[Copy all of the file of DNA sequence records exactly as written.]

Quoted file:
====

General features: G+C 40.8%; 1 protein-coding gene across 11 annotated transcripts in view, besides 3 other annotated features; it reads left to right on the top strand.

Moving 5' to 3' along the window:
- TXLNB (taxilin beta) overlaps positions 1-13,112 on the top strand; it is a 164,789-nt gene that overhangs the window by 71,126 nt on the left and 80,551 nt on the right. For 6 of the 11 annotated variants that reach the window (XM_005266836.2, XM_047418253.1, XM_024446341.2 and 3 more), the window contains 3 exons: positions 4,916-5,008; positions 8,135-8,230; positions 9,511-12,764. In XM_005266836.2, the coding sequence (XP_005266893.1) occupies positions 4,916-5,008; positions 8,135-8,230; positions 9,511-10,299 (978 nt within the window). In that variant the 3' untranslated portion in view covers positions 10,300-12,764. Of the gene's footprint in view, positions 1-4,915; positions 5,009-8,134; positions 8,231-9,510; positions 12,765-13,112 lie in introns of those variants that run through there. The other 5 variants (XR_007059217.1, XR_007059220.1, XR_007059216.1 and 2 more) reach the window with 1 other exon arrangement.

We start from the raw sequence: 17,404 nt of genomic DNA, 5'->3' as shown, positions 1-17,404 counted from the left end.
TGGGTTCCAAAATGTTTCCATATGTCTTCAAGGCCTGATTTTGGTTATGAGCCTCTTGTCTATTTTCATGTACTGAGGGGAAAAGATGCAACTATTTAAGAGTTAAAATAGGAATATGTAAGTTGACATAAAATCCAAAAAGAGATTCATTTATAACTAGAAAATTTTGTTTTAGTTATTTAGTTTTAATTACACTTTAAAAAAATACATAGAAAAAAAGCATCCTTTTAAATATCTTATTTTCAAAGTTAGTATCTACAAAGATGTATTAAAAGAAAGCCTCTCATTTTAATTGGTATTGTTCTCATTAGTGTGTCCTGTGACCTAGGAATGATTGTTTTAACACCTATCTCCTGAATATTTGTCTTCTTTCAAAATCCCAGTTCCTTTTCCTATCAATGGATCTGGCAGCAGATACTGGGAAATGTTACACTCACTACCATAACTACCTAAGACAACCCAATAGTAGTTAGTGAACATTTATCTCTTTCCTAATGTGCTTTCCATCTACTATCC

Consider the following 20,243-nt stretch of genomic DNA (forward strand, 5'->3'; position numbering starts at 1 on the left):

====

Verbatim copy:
General features: G+C 40.8%; 1 protein-coding gene across 11 annotated transcripts in view, besides 3 other annotated features; it reads left to right on the top strand.

Moving 5' to 3' along the window:
- TXLNB (taxilin beta) overlaps positions 1-13,112 on the top strand; it is a 164,789-nt gene that overhangs the window by 71,126 nt on the left and 80,551 nt on the right. For 6 of the 11 annotated variants that reach the window (XM_005266836.2, XM_047418253.1, XM_024446341.2 and 3 more), the window contains 3 exons: positions 4,916-5,008; positions 8,135-8,230; positions 9,511-12,764. In XM_005266836.2, the coding sequence (XP_005266893.1) occupies positions 4,916-5,008; positions 8,135-8,230; positions 9,511-10,299 (978 nt within the window). In that variant the 3' untranslated portion in view covers positions 10,300-12,764. Of the gene's footprint in view, positions 1-4,915; positions 5,009-8,134; positions 8,231-9,510; positions 12,765-13,112 lie in introns of those variants that run through there. The other 5 variants (XR_007059217.1, XR_007059220.1, XR_007059216.1 and 2 more) reach the window with 1 other exon arrangement.

We start from the raw sequence: 17,404 nt of genomic DNA, 5'->3' as shown, positions 1-17,404 counted from the left end.
TGGGTTCCAAAATGTTTCCATATGTCTTCAAGGCCTGATTTTGGTTATGAGCCTCTTGTCTATTTTCATGTACTGAGGGGAAAAGATGCAACTATTTAAGAGTTAAAATAGGAATATGTAAGTTGACATAAAATCCAAAAAGAGATTCATTTATAACTAGAAAATTTTGTTTTAGTTATTTAGTTTTAATTACACTTTAAAAAAATACATAGAAAAAAAGCATCCTTTTAAATATCTTATTTTCAAAGTTAGTATCTACAAAGATGTATTAAAAGAAAGCCTCTCATTTTAATTGGTATTGTTCTCATTAGTGTGTCCTGTGACCTAGGAATGATTGTTTTAACACCTATCTCCTGAATATTTGTCTTCTTTCAAAATCCCAGTTCCTTTTCCTATCAATGGATCTGGCAGCAGATACTGGGAAATGTTACACTCACTACCATAACTACCTAAGACAACCCAATAGTAGTTAGTGAACATTTATCTCTTTCCTAATGTGCTTTCCATCTACTATCC

Consider the following 20,243-nt stretch of genomic DNA (forward strand, 5'->3'; position numbering starts at 1 on the left):